• Using alcohol or drugs to feel better is a great starting place and a valuable resource. It won’t take the place of localized resources that can help you, so don’t be afraid to ask for help.

Remember- “You're braver than you believe, and stronger than you seem, and smarter than you think.”  A.A. Milne, author of Winnie the Pooh.

Tuesday, May 6, 2014

Personal and Professional Development: Things We Should Learn at Any Age

photo credit: <a href="">gdiazfor</a> via <a href="">photopin</a> <a href="">cc</a>

Much like the old saying that "you can lead a horse to water, but you can't make it drink," you can give advice to young people but you can't make them listen!

As I was interviewing people for this series, one of the questions I asked, was "looking back, what advice do you wish someone would have told you?" From a few, I got some very specific answers. From others, they echoed versions of a shared thought- "some things you just don't understand when you are young...even if someone would have told you."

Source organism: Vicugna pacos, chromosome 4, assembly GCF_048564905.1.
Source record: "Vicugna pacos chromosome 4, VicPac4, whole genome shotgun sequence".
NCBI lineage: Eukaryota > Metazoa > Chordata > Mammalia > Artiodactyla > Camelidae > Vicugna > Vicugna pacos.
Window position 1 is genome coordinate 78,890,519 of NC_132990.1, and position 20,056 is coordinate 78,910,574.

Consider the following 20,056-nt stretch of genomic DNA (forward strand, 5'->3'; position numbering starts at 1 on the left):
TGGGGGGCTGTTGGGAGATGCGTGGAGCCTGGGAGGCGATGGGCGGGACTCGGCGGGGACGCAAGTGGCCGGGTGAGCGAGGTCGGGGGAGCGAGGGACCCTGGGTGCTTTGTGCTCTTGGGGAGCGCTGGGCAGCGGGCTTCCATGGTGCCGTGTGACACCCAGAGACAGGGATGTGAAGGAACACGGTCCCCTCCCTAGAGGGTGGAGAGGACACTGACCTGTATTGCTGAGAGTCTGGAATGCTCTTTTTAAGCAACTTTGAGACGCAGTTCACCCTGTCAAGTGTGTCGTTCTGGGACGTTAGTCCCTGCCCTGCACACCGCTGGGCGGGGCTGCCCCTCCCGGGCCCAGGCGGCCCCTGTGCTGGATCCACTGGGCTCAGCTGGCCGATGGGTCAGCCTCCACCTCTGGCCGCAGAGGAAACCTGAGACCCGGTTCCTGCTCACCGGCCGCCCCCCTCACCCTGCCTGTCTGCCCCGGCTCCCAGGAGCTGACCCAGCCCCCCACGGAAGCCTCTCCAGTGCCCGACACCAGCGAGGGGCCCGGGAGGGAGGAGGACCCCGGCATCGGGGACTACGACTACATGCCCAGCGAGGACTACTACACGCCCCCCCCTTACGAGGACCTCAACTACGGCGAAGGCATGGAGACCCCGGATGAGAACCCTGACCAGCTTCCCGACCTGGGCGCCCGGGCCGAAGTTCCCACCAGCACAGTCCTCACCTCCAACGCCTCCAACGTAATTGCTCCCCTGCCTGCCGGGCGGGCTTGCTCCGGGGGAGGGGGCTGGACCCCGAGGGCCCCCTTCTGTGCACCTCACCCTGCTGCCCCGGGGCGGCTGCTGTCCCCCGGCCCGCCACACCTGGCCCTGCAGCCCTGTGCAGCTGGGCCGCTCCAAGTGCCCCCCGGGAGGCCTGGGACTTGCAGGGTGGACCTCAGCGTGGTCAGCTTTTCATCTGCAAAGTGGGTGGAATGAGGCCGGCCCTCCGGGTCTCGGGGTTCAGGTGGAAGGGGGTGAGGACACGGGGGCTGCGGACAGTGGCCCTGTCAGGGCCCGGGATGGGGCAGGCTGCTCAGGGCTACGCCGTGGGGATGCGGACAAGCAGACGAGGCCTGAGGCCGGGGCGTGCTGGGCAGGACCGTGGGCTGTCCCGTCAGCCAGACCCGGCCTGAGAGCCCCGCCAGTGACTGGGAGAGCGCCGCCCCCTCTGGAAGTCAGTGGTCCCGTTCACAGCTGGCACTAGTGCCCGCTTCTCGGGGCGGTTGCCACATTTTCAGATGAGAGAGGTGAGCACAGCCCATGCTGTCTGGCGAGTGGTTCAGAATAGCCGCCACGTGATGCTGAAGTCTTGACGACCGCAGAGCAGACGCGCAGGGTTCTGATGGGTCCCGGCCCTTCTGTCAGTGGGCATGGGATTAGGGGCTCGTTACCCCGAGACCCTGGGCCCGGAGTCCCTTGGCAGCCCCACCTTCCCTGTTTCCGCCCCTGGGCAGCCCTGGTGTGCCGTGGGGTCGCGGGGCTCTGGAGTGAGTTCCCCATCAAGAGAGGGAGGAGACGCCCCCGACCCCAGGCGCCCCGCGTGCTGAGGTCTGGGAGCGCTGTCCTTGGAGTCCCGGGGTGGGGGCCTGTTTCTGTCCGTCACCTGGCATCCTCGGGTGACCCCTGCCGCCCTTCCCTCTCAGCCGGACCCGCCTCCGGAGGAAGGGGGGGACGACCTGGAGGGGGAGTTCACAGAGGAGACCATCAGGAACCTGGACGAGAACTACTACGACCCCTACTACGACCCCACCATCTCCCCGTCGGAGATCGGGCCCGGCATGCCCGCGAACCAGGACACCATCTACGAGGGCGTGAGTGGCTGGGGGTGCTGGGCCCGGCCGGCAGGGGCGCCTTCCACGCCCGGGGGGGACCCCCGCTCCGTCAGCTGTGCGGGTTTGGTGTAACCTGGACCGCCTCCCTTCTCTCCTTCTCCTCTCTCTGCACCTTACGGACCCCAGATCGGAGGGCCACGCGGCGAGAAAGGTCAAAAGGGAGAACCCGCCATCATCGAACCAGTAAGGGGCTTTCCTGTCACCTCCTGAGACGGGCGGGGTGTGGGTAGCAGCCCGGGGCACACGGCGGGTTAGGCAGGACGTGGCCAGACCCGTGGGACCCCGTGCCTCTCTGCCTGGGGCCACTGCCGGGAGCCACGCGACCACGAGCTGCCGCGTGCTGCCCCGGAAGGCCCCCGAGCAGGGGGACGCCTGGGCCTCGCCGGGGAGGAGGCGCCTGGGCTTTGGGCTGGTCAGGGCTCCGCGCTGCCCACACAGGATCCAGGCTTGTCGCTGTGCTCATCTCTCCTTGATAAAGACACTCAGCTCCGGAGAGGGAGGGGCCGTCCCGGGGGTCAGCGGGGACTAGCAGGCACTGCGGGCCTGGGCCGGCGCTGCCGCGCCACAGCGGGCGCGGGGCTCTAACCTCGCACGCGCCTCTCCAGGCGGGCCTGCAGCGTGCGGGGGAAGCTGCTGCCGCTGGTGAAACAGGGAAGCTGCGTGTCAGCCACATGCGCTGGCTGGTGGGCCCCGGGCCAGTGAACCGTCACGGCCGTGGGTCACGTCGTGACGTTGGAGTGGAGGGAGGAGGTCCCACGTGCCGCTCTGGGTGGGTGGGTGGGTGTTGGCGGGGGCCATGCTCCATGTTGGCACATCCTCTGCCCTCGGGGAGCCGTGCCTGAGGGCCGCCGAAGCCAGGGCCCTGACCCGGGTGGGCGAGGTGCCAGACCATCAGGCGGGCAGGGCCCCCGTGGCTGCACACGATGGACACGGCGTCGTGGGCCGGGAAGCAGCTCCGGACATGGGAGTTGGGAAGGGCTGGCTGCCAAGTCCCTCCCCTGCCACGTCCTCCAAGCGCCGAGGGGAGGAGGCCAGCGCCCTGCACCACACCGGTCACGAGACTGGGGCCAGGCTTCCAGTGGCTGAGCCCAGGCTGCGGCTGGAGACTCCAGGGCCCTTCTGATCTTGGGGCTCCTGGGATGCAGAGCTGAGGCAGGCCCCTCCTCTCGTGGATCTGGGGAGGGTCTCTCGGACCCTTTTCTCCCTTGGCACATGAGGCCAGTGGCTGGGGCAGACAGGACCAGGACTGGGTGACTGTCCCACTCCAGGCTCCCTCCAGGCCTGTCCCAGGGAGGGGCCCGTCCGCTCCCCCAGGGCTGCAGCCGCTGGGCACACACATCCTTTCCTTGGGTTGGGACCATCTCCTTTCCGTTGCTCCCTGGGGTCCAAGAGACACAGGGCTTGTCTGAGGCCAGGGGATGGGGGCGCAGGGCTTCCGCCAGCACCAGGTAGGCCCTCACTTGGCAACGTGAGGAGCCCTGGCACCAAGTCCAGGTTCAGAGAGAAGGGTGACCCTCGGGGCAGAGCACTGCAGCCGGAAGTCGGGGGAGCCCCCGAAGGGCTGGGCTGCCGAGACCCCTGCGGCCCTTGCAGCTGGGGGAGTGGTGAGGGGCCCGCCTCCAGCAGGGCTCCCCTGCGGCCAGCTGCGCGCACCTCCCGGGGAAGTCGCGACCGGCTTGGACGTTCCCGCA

I want to share the answers to the "Things that I wish I would have known..." from those that had specific thoughts. These are some lessons that people learned the hard way.

"Things that I wish I would have known..."

·     The evils of using credit cards. (How much credit card debt do you have? Banks routinely increase your limits as you pay your bills, but if you use that credit, your monthly payments can become substantial. Then, all of your disposable income is taken up by paying off past debts.)
·     It’s never a good idea to date someone at work. (Yes- some people learn this the hard way! It doesn't have a good outcome if you don't stay together... and even if you do, all relationships have their disagreements. Work is not the place you want to air your disagreements.)
·     It's not the best idea to marry young. (For many reasons marrying young is not a great idea. You are still learning so many things like who you are as an individual, how to succeed at work, learning financial responsibility. When you add marriage into the mix you are still learning in every major area of your life and at the same time learning how to be a good spouse.)